Interactions of the platelet GP Ib-IX-V complex with immobilized von Willebrand factor under flow conditions
Schade, Alicia J.
McIntire, Larry V.
Doctor of Philosophy
Platelets play key roles in physiology, such as the arrest of bleeding following vascular injury, and in pathology, such as mural arterial thrombosis. The initial step in both processes is platelet adhesion to von Willebrand factor. The adhesion molecule on the platelet surface responsible for this interaction is the platelet glycoprotein (GP) Ib-IX-V complex. This complex consists of four subunits, and the GP Ib a subunit contains the vWf binding site. The exact region or regions of GP Ib a that are involved in the GP Ib-IX-V -- vWf interaction are unknown. The purpose of this work was to investigate the importance of several structural domains of GP Ib a in the GP Ib-IX-V -- vWf interaction under high fluid shear stress. This was done by several methods which all used a parallel-plate flow chamber to create wall shear stress: an antibody blocking study of cell rolling, mutational analysis of four different domains of GP Ib a , and dog/human chimeras of GP Ib a . First, we evaluated the blocking effects of GP Ib a and vWf antibodies on rolling of CHO cells expressing the GP Ib-IX complex on immobilized vWf and then compared this data with the antibody blocking studies of modulator- and shear-induced platelet aggregation. Our results suggest that the mechanism of the GP Ib-IX-V -- vWf interaction in rolling is different than the mechanisms involved in shear- and modulator-induced platelet aggregation. Next, we used mutational analysis to investigate the importance of the leucine-rich repeat (LRR) region, the disulfide loop region, the anionic sulfated region, and the cytoplasmic region of GP Ib a in the GP Ib-IX-V -- vWf interaction under high fluid shear stress. By comparing the interaction of the mutant cells with immobilized vWf to the interaction of the wild-type cells with the same surface, we found that all four of these regions of GP Ib a are important in the receptor-ligand interaction under fiow. Finally, using dog/human chimeras of GP Ib a , we found that the N-terminal 59 residues containing the N-terminal flanking disulfide loop and the first LRR of GP Ib a , may not be ligand binding sites for vWf but rather may be regulatory elements for the GP Ib-IX-V -- vWf interaction under high fluid shear stress. Using re-humanized dog/human chimeras of GP Ib a , we found evidence to support the involvement of the second, third, and fourth leucine-rich repeats in the receptor-ligand interaction.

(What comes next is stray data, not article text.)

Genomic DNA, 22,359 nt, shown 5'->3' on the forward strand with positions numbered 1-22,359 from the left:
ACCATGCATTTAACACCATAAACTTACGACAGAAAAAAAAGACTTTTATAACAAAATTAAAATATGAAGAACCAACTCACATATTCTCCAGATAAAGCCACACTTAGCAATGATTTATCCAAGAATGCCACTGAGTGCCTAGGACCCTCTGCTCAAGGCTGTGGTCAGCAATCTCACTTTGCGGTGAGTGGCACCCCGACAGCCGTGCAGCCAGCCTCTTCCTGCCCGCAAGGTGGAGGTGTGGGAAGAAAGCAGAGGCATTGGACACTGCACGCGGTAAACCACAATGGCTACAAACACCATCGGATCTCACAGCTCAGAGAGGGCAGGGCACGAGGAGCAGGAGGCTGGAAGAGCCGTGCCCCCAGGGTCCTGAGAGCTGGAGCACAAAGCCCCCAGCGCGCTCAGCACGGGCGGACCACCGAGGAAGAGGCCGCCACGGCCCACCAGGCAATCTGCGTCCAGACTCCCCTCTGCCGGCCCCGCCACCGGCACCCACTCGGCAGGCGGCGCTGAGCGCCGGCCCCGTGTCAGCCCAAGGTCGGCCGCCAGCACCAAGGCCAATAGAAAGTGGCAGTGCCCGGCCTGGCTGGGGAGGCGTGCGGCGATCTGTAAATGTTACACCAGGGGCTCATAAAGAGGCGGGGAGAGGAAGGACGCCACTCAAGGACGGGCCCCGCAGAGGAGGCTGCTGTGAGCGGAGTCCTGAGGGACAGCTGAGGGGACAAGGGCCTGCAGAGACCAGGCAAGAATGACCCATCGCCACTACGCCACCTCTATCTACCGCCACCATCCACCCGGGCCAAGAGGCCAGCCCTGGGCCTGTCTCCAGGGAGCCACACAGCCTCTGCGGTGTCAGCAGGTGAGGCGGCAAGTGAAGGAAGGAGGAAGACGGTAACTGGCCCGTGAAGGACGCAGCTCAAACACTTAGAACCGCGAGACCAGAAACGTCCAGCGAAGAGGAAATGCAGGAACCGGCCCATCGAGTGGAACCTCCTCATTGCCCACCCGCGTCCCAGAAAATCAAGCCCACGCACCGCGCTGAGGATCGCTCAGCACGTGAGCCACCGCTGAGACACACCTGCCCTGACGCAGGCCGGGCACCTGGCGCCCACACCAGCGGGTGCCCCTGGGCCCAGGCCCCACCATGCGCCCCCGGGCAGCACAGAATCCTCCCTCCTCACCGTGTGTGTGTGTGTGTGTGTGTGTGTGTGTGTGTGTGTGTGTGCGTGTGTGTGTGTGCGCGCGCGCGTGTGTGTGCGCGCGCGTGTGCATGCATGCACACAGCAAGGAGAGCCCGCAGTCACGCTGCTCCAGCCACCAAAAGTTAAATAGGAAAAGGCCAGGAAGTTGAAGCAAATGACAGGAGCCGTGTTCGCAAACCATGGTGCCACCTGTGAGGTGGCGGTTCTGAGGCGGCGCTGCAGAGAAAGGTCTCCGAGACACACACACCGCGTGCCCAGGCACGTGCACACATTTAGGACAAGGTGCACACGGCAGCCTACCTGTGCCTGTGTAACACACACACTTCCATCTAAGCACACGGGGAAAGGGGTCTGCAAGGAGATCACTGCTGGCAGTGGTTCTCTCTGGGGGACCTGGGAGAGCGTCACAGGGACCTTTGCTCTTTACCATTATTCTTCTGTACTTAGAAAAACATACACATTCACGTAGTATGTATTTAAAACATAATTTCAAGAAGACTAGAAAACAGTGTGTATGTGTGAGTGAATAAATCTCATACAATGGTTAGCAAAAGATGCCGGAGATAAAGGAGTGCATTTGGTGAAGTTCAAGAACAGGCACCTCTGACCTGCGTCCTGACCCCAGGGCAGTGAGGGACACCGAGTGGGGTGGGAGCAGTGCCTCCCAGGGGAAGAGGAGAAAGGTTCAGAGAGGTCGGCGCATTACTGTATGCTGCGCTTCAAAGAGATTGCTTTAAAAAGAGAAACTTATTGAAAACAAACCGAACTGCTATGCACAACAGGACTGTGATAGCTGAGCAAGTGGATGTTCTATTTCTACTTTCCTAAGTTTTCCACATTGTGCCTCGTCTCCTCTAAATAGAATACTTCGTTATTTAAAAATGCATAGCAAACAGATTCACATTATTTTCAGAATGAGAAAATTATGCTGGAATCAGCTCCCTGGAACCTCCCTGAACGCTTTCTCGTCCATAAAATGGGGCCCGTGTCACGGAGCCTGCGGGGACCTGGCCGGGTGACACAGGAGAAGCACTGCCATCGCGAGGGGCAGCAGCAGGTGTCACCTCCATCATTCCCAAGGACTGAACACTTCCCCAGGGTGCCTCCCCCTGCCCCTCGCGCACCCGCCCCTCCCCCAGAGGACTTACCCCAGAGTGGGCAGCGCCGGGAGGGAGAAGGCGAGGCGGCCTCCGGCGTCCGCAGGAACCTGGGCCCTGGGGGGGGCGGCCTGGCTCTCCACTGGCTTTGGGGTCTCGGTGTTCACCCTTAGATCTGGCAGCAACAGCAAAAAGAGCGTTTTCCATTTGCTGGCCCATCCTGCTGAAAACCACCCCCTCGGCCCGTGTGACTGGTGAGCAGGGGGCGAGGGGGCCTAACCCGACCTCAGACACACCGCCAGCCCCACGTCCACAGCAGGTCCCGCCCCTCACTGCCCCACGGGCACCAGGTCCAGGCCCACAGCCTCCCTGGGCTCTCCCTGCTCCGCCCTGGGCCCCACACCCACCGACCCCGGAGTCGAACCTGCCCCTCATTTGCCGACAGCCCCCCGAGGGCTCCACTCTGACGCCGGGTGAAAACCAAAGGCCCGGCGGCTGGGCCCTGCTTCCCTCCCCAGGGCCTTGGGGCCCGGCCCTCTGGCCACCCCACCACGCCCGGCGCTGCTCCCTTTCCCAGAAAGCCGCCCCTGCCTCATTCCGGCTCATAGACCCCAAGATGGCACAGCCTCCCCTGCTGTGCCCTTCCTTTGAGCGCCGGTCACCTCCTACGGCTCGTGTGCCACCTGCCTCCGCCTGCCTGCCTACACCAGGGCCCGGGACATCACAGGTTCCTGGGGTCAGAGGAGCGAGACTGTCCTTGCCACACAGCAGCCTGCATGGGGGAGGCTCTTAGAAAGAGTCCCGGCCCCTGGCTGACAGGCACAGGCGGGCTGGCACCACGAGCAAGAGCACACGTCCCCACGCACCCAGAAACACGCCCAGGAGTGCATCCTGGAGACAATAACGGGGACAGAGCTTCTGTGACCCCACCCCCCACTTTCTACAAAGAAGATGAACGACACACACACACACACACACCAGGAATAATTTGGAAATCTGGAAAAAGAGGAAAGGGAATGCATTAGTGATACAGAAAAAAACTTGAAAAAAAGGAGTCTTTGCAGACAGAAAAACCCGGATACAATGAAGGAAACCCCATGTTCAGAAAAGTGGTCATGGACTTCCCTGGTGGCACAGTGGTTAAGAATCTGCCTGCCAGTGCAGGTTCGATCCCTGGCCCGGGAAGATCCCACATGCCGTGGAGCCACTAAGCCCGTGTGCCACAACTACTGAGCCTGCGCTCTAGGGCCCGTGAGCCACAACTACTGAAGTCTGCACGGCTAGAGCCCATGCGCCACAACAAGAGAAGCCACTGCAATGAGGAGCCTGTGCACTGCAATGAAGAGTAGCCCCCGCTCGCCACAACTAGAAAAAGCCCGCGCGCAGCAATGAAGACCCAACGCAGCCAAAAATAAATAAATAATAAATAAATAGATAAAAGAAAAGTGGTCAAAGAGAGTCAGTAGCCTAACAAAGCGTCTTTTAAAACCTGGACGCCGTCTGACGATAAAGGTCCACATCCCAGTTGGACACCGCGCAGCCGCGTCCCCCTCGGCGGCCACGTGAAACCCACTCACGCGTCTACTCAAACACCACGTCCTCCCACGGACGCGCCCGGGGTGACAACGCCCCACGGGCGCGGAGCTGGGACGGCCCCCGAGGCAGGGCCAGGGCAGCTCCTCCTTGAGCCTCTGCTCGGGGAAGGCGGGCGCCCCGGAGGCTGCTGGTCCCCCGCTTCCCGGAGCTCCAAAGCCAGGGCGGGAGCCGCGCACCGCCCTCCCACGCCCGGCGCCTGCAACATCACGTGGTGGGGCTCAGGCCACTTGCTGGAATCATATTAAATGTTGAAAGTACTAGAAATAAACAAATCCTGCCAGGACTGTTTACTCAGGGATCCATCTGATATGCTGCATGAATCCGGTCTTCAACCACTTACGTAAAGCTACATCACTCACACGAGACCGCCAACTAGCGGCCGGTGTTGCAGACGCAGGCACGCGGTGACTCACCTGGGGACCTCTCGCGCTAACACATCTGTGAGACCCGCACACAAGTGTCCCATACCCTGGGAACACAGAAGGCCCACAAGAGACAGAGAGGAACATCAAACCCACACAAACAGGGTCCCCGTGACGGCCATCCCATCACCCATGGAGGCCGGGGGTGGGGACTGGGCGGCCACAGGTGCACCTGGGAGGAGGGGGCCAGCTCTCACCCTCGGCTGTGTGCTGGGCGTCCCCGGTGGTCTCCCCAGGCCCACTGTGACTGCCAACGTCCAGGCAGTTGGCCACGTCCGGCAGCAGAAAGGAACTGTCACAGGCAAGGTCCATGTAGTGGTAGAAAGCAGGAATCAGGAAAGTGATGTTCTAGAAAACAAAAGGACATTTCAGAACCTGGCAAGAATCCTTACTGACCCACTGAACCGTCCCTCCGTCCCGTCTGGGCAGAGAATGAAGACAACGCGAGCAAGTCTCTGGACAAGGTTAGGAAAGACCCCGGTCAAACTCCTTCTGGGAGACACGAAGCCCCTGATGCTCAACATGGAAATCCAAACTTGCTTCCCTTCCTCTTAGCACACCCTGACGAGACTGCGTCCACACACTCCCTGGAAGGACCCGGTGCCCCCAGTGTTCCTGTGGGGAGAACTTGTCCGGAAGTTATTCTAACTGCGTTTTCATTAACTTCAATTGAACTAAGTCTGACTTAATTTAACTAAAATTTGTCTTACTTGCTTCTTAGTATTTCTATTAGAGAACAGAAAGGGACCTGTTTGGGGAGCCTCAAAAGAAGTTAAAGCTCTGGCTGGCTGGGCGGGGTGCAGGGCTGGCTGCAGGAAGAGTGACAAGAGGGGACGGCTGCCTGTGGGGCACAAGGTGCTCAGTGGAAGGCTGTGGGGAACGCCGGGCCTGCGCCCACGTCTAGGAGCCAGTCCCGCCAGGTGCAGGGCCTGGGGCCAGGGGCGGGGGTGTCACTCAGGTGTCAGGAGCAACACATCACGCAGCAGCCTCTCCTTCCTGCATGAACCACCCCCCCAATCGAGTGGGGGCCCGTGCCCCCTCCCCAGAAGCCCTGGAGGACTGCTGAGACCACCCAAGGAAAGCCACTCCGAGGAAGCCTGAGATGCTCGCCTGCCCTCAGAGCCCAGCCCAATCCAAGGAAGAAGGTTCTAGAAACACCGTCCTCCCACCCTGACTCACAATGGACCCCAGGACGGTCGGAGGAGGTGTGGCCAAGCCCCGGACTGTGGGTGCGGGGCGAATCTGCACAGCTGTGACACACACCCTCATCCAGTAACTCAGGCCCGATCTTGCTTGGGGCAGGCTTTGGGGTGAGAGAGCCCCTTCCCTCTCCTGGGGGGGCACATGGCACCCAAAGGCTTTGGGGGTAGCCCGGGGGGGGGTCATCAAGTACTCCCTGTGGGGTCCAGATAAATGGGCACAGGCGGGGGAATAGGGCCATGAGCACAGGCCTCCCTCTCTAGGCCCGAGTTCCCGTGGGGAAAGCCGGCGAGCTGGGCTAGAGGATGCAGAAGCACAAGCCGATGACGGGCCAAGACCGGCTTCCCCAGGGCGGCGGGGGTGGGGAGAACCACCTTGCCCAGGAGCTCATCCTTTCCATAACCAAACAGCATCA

Biomedical engineering; Chemical engineering